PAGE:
displayname
Art Aytay Jr.
IMHO, that is a C-Aire compressor. Both my son and I have C-Aire 80 gallon compressors. Quality workmanship, and practically bulletproof... but maybe not rustproof.

If it turns out the tank is safe, you'll love this thing. I believe the the pump was made in Italy, and is a good unit. Was the oil ever changed in it?

In any case, THANK your Mom..... and visit her often... That'll be the best gift you can give her!
 

Mark Evans

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Joined
Jul 26, 2021
Messages
184
Location
Perryton, Tx 79070
Having grown up in the dry western half of the country, it still amazes me how much havoc ambient humidity can wreak.
A lot of condensation is made from the temp change from hot to cold differential changes and it forms in all closed cases always, if it has air inside. Fuel tanks, engine case, transmissions, rearend differentials, even a closed area like a cooling system with the small air cavity in it !!!!
 

cub1961

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Joined
Feb 5, 2022
Messages
138
not to be a downer, but i personally don't like messing with those old compressors, especially if they have not been drained. you would not believe the damage they can do when they blow. theres videos out there if it happening and it has killed people and blown down concrete walls. if i were to use one of those, i'd make sure it was outside and inside of some enclosure. still not too kosher but definitely better than just sitting in a shop.
 

Mark Evans

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Joined
Jul 26, 2021
Messages
184
Location
Perryton, Tx 79070
A lot of condensation is made from the temp change from hot to cold differential changes and it forms in all closed cases always, if it has air inside. Fuel tanks, engine case, transmissions, rearend differentials, even a closed area like a cooling system with the small air cavity in it !!!!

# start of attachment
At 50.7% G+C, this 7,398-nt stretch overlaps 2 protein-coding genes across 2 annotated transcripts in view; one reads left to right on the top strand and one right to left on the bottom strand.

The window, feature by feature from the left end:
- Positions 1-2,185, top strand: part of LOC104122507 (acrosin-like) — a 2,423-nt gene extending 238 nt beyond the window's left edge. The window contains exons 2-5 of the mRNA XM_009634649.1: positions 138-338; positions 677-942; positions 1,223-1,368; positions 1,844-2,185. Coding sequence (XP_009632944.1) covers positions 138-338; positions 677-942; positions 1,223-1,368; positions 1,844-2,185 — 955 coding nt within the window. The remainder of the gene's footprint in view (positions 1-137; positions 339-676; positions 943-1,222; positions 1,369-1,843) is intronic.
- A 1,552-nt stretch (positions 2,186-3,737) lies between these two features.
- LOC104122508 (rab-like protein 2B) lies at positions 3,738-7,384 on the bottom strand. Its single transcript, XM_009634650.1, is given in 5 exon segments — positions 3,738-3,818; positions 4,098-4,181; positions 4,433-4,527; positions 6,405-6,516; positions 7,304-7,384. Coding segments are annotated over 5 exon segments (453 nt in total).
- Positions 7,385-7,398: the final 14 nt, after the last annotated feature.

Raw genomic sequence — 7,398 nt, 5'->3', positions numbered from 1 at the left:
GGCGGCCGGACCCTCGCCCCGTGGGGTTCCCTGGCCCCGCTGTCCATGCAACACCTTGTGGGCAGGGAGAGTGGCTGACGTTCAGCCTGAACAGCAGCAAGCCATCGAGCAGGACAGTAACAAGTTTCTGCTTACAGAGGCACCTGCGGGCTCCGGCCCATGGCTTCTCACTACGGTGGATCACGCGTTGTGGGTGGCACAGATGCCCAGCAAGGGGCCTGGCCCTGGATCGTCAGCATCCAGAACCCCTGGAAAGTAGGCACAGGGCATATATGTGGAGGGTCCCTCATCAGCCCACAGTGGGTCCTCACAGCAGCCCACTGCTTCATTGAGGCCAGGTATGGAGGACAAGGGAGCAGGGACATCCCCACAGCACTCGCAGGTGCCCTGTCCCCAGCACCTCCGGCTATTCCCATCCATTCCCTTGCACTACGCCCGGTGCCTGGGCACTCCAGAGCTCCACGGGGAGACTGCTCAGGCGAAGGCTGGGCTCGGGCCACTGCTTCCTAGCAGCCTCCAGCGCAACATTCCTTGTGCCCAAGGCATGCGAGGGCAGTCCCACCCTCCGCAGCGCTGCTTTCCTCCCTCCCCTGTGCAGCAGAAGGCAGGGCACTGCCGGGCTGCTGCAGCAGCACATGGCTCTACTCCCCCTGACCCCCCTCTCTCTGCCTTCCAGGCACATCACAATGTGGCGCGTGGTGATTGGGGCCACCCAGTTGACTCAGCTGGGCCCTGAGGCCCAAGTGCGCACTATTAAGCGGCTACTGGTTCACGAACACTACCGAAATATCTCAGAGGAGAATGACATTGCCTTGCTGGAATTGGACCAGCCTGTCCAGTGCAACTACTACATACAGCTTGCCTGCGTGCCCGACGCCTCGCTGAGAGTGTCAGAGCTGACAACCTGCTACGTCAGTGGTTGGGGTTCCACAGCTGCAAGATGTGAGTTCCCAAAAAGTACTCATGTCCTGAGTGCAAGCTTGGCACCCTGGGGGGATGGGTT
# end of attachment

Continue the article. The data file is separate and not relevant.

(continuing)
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Mark Evans

Well-known member
Joined
Jul 26, 2021
Messages
184
Location
Perryton, Tx 79070
not to be a downer, but i personally don't like messing with those old compressors, especially if they have not been drained. you would not believe the damage they can do when they blow. theres videos out there if it happening and it has killed people and blown down concrete walls. if i were to use one of those, i'd make sure it was outside and inside of some enclosure. still not too kosher but definitely better than just sitting in a shop.
I just fill with water and then take air pressure to 480 lbs and test from a distance in a pasture, and they are safe to a 150 for sure !!!!
 

mfrade

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Feb 18, 2000
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2,510
Location
New Bedford, MA
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Mike Frade
A lot of condensation is made from the temp change from hot to cold differential changes and it forms in all closed cases always, if it has air inside. Fuel tanks, engine case, transmissions, rearend differentials, even a closed area like a cooling system with the small air cavity in it !!!!
Most of the temperature change in this case is from the actual compression cycle and being pushed into the tank. The generation of heat and then being allowed to cool allows the condensation to form and fall to the bottom. The higher the storage pressure the more condensate forms as well.
 

Greg Riutzel

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Jul 9, 2020
Messages
229
Location
Lebanon, Oregon
Nice! I have a Quincy QT that's approaching 50 yrs and still going great. I got a service manual, air filter, and new valve plate with head gasket to do some maintenance on it. I wish I left it alone and just changed the air filter and oil. Quincy parts at the time, some 6 years ago, was difficult sourcing parts for a small twin cyl as their parts go through their service reps that seem to focus mainly on larger industrial units. The parts are there, they just have to dig what and where and it took 2 weeks. I was not impressed with their replacement valve plates but the new style head gaskets are graphite and better than the old composite ones. The new valve plate was not good so they sent me another plus head gasket at no cost after I returned the defective one to the rep. 2 years ago now the new plate is leaking, I can hear some backwash on the right cylinder but the pump time is only a tad longer than it was with the original valve plate. Overall it's a great compressor and it fit my budget and I would buy another Quincy. Receiver tanks are expensive. To be sold as an air receiver there has to be the ASME stamp and now you may be looking at cost anywhere from $4-500 to over $1,200 if your original tank is proved unsafe. Maybe you can find a used one or better yet the original checks out okay

fill with water and then take air pressure to 480 lbs
A QT5's max is 175 psi. If you set it for say 120 that fit most shops, you'd only need to go to 180-200 psi.